Production is not cheap and to try to actually make up for that, studios look for really skilled staff. However, there is a shortage in the industry and most often than not, when starting a project, companies just take on board the people who are available at the time, newbies or not. The low number of production minutes in 2019 is difficult to explain or understand: some say that it is the result of studios waiting on China since the enforcement of their new laws and the fact that all episodes have to be delivered if a product is to be broadcasted there, some others see theatrical animation and streaming services as the cause. 2020 is easy to understand, though: with the situation with COVID as it was, delivering fully polished material was an ordeal.
They are making noise. A lot of noise. They have managed to change a lot of a priori and to take it a step further, displaying the versatility in the anime industry. It was not just “cartoons” after them. Those big names, whether they are studios, individual titles, or people, showed us a new landscape in the animation field.
7. Kimetsu no Yaiba – the Movie single-handedly took over 60% of the Japanese box-office 2020, making a total of ¥38.7 billion ($339 million).
(Source: Anime News Network)
One month after its release, the movie sold 17,505,285 tickets and made over ¥23 trillion ($223 million). The movie was still showing in 2021 and that total is now up to ¥40.3 billion (¥353 million).
In its first weekend in North America, it made $21 million and earned #1 Foreign Language Debut in the US. For the same period, it secured $4 million in Australia (AUD) and $400,000 in New Zealand (NZD).
It was released on over 1,600 screens in both Canada and the US. In total, 45 countries and territories released the movie in cinemas.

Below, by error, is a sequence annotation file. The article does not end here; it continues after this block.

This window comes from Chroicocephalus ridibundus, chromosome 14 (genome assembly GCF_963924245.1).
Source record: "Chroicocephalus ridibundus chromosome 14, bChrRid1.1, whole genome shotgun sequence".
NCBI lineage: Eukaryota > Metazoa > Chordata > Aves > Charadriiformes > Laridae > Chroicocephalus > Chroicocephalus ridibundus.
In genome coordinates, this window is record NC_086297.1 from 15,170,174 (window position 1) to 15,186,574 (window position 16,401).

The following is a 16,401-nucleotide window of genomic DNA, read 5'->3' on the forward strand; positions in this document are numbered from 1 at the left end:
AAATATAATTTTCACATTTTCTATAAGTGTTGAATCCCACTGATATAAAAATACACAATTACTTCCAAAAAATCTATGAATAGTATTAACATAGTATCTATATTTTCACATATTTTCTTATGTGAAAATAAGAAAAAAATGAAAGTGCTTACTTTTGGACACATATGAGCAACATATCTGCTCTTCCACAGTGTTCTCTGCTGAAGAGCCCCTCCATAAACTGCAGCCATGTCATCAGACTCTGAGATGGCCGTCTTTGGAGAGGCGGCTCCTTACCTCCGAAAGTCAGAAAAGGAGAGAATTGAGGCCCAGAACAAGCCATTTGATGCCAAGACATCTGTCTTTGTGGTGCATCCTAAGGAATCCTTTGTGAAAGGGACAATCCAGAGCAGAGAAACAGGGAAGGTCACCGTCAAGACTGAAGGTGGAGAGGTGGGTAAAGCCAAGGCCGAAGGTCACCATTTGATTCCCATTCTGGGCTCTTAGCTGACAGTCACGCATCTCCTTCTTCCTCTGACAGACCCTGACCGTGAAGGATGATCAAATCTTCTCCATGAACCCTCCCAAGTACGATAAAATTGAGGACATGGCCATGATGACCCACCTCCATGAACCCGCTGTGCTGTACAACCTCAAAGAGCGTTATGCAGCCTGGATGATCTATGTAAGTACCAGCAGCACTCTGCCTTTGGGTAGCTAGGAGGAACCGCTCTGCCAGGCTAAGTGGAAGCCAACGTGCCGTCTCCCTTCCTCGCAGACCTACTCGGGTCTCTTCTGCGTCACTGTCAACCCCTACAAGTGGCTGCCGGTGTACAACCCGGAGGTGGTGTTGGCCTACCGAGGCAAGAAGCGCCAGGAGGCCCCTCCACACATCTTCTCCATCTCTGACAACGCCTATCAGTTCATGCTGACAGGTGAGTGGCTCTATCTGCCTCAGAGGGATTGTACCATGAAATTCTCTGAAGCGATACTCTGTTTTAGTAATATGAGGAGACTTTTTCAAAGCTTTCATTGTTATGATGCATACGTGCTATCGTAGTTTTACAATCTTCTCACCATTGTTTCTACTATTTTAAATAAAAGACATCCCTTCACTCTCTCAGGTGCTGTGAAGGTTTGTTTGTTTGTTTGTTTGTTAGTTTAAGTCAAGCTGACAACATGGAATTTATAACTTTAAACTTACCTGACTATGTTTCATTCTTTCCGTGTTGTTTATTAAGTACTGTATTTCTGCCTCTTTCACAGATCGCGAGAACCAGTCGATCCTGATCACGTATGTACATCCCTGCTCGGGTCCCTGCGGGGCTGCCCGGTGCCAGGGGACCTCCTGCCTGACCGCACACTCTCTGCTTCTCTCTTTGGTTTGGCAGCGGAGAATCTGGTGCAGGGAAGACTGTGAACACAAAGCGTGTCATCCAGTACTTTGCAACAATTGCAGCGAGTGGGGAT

Demon Slayer has over 150 million copies circulating in Japan. The final volume sold 5,171,440 copies in only one year.
As of October 2021, Demon Slayer-based merchandising (including toys and food), has generated ¥900 billion ($7.9 billion). The manga has made ¥54 billion in 2019 and 2020 combined ($472 million).
Taking the world by storm, Koyoharu Gotouge’s first big manga (and pretty much her first real work as a mangaka) blindsided everyone. The manga already had quite the following, but the anime boosted the numbers. And being produced by the famous and extremely skilled studio Ufotable sure helped a lot! Everything associated with the title turns into gold, to the point that the patterns from certain characters’ haori have been copyrighted and goodies are just flying out of the shelves. It is so popular and represents such good values that some political figures have been spotted using iconography borrowed from the title. If Japan’s borders were open, no doubt tourism would be booming with fans coming in pilgrimage in Akihabara and in places talked about in the anime/manga. The manga is over, but the anime still has a long way to go so we will keep hearing about it for a while.
8. Jujutsu Kaisen has over 60 million copies in circulation (print, digital, future release with volume 18).
(Source: Anime News Network)
All volumes of Jujutsu Kaisen have sold over 1 million copies, with some of them reaching 2 million. Volume 14 reached 2,312,250 copies sold.
The anime was the second most-watched anime on Crunchyroll, right after Black Clover. It was watched in 71 countries and territories, taking over ¾ of some continents.
It won 3 awards at the CrunchyrollAnime Awards in 2021, among which the most coveted Anime of the Year.
The anime was the second most tweeted topic in 2021, right after Big Brother: Brazil.
Jujutsu Kaisen started as a manga loved by a small community of people, that kind of grew little by little. Then, the anime jumped on the stage and chaos ensued. The manga is often out of stock in several countries, merchandising keeps rolling and the anime has a lot of collaborations with several brands. While the anime was still on, you would find it trending on Twitter after the weekly episode. It is pretty much the same with the manga after each weekly chapter. JJK has already surpassed Demon Slayer in terms of sold copies and copies in circulation when the story is far from being finished. Gege Akutami redefined the shounen genre with his work, updating old codes or cooking them with his own style. Plus, he does not do fillers and that, we can only stan.